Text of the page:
• How is your organization collecting feedback from the people you serve?

    Paper surveys, Focus groups or interviews (by phone or in person), Community meetings/Town halls, Constituent (client or resident, etc.) advisory committees,

  • How is your organization using feedback from the people you serve?

    To identify and remedy poor client service experiences, To identify bright spots and enhance positive service experiences, To make fundamental changes to our programs and/or operations, To inform the development of new programs/projects, To identify where we are less inclusive or equitable across demographic groups, To strengthen relationships with the people we serve, To understand people's needs and how we can help them achieve their goals,

  • What significant change resulted from feedback?

    Better communication and understanding between sponsors of community gardens. Learning outlines for beginning gardeners.

  • With whom is the organization sharing feedback?

    The people we serve, Our board, Our funders, Our community partners,

  • Which of the following feedback practices does your organization routinely carry out?

    We collect feedback from the people we serve at least annually, We aim to collect feedback from as many people we serve as possible, We take steps to ensure people feel comfortable being honest with us, We look for patterns in feedback based on people’s interactions with us (e.g., site, frequency of service, etc.), We act on the feedback we receive,

  • What challenges does the organization face when collecting feedback?

    It is difficult to get the people we serve to respond to requests for feedback, It is difficult to find the ongoing funding to support feedback collection,

Financials

MASTER GARDENER FOUNDATION OF BENTON AND FRANKLIN COUNTIES
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Operations

The people, governance practices, and partners that make the organization tick.

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Connect with nonprofit leaders

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Connect with nonprofit leaders

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  • Analyze a variety of pre-calculated financial metrics
  • Access beautifully interactive analysis and comparison tools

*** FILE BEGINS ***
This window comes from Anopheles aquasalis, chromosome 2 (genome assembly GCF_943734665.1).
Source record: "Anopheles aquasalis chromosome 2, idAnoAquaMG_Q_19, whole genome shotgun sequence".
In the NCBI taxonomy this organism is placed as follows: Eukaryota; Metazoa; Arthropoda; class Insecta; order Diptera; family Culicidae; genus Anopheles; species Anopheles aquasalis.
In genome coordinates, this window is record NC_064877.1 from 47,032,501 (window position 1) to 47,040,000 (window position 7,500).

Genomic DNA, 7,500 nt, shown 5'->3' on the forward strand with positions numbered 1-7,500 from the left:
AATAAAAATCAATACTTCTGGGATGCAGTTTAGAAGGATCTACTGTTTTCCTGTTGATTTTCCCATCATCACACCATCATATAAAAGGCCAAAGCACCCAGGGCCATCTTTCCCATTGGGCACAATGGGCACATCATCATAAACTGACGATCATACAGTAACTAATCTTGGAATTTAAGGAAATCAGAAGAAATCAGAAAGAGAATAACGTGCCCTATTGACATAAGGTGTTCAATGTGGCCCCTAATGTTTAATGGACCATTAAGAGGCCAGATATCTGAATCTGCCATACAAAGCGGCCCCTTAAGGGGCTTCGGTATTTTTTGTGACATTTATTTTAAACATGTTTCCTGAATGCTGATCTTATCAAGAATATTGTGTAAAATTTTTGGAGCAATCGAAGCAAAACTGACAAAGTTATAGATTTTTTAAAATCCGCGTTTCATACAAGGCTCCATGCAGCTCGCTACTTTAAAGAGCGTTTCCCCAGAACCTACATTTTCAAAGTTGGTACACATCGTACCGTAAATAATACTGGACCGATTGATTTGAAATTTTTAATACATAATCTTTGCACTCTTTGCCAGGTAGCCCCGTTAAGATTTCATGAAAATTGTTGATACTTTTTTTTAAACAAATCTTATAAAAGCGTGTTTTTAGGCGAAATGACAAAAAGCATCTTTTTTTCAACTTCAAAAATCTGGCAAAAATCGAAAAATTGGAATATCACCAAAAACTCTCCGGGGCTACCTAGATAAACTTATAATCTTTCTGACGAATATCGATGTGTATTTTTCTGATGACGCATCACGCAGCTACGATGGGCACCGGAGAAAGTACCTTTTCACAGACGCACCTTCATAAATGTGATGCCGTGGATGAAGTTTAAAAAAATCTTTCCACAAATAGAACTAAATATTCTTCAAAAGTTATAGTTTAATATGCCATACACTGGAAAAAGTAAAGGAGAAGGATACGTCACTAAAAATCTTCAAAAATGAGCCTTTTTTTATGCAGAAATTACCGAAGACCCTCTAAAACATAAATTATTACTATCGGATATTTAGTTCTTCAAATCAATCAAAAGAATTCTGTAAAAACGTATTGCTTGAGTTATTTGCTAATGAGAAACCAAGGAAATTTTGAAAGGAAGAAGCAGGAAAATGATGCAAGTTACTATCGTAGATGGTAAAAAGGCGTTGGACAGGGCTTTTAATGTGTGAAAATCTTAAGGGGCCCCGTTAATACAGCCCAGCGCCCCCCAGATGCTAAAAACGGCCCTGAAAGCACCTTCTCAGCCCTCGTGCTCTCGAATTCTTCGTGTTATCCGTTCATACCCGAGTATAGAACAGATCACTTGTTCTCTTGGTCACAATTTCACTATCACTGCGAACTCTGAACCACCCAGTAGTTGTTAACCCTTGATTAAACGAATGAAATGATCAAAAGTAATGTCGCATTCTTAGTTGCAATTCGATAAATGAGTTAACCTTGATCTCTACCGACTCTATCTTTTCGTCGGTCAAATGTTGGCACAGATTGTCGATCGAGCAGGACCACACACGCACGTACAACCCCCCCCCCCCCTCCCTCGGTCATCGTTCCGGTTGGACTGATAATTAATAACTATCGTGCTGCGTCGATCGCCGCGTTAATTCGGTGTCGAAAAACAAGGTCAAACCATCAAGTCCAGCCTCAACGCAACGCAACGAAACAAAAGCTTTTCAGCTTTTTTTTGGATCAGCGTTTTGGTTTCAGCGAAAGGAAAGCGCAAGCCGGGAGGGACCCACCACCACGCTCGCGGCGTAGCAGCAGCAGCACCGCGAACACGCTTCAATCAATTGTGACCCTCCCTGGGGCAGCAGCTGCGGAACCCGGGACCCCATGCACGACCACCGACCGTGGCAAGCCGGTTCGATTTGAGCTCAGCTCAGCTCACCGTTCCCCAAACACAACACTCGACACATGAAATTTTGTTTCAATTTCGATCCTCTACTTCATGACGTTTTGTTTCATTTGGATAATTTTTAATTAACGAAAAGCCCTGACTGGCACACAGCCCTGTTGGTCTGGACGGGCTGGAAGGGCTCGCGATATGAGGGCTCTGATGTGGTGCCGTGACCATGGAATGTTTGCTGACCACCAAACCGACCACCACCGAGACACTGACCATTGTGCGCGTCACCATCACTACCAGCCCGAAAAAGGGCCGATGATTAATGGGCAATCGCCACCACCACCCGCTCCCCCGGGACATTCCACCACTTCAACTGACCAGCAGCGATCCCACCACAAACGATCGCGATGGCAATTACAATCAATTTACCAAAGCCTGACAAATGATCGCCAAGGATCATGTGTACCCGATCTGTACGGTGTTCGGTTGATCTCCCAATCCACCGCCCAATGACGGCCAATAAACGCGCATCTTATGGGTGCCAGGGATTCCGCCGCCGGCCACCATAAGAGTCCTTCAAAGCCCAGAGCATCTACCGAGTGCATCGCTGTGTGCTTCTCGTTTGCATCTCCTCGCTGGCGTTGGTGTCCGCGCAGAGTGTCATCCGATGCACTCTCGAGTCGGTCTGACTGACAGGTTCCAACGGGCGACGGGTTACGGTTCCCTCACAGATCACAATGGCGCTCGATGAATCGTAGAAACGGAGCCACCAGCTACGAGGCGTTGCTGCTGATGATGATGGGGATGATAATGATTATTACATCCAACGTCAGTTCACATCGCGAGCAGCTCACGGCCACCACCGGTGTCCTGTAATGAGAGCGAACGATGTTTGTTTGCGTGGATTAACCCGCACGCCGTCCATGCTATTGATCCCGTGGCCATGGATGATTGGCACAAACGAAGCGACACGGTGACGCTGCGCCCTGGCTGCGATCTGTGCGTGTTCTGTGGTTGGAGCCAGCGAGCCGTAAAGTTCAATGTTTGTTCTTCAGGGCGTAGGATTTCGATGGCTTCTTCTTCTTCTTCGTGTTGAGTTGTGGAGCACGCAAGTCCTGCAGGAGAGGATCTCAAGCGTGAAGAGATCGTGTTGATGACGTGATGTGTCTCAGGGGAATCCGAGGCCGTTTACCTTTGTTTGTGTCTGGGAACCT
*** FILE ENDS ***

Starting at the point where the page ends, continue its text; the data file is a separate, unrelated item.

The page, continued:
• Compare nonprofit financials to similar organizations

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MASTER GARDENER FOUNDATION OF BENTON AND FRANKLIN COUNTIES

Board of directors
as of 1/22/2022
SOURCE: Self-reported by organization
Board chair

Gloria Johnson

Foundation President

Term: 2020 -

Board leadership practices

SOURCE: Self-reported by organization

GuideStar worked with BoardSource, the national leader in nonprofit board leadership and governance, to create this section.

  • Board orientation and education
    Does the board conduct a formal orientation for new board members and require all board members to sign a written agreement regarding their roles, responsibilities, and expectations? Yes
  • CEO oversight
    Has the board conducted a formal, written assessment of the chief executive within the past year ? No
  • Ethics and transparency
    Have the board and senior staff reviewed the conflict-of-interest policy and completed and signed disclosure statements in the past year? Yes
  • Board composition
    Does the board ensure an inclusive board member recruitment process that results in diversity of thought and leadership? Yes
  • Board performance
    Has the board conducted a formal, written self-assessment of its performance within the past three years? No

Organizational demographics

SOURCE: Self-reported; last updated 01/22/2022

Who works and leads organizations that serve our diverse communities? GuideStar partnered on this section with CHANGE Philanthropy and Equity in the Center.

Leadership

The organization's leader identifies as:

Race & ethnicity
White/Caucasian/European
Gender identity
Male, Not transgender (cisgender)
Sexual orientation
Heterosexual or Straight
Disability status
Person without a disability

Race & ethnicity

Gender identity

 

Sexual orientation

Disability